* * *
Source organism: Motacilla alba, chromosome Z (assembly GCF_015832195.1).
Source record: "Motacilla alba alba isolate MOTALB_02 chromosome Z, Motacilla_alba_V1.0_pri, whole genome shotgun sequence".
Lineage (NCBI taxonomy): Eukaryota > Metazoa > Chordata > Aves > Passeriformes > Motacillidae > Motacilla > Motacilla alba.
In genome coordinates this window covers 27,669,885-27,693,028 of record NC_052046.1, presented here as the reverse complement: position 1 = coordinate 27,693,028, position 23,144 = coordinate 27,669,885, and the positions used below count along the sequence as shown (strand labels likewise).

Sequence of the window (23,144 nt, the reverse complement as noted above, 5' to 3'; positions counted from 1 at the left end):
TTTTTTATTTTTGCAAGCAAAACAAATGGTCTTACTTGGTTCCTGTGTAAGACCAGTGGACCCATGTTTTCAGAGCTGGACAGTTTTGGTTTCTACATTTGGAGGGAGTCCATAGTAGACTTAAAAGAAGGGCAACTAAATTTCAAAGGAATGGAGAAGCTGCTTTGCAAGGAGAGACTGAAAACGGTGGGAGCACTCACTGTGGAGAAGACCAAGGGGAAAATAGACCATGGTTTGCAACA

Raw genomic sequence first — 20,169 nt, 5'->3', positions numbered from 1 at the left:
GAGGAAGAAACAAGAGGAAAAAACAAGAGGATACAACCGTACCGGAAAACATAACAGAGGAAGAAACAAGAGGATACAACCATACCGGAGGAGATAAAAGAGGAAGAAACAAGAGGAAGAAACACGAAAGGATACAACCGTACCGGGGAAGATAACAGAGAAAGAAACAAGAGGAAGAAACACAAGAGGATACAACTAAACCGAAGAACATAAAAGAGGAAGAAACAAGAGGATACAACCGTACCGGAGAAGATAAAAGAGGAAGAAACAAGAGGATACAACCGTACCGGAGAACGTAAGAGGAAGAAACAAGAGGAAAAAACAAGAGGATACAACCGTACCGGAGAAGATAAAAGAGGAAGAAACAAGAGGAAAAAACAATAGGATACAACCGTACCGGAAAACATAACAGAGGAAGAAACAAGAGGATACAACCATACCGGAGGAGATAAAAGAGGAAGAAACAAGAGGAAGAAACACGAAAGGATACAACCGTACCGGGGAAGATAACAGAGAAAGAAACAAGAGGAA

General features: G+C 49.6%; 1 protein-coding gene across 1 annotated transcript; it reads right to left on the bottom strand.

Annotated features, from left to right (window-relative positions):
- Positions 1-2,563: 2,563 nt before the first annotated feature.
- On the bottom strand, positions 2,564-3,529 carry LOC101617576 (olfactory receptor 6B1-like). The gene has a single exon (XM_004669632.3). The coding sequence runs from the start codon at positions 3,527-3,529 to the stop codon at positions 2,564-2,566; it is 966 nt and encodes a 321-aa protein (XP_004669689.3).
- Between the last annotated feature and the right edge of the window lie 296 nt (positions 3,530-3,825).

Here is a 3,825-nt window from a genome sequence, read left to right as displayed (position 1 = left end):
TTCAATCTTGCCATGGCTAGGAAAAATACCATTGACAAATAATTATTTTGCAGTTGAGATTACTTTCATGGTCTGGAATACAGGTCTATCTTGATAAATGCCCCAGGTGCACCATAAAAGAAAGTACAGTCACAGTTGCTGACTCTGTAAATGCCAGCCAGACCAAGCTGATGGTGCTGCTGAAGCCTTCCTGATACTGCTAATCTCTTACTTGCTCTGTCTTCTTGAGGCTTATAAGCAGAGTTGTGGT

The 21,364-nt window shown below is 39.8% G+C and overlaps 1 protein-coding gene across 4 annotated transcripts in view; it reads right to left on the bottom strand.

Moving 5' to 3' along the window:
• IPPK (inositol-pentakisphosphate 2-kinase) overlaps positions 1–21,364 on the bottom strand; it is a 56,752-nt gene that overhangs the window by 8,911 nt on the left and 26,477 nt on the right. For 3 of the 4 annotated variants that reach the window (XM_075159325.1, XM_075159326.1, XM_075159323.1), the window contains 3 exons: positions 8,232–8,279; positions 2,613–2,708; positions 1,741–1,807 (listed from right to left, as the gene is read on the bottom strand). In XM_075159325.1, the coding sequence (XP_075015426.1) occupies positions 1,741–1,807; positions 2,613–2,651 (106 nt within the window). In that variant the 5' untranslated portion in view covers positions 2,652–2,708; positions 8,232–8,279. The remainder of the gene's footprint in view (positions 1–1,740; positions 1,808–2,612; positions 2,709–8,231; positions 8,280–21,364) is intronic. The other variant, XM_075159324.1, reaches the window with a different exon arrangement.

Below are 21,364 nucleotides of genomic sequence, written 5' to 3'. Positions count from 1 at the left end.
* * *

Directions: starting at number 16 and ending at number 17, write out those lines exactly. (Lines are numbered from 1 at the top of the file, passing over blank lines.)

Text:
The 21,364-nt window shown below is 39.8% G+C and overlaps 1 protein-coding gene across 4 annotated transcripts in view; it reads right to left on the bottom strand.

Moving 5' to 3' along the window: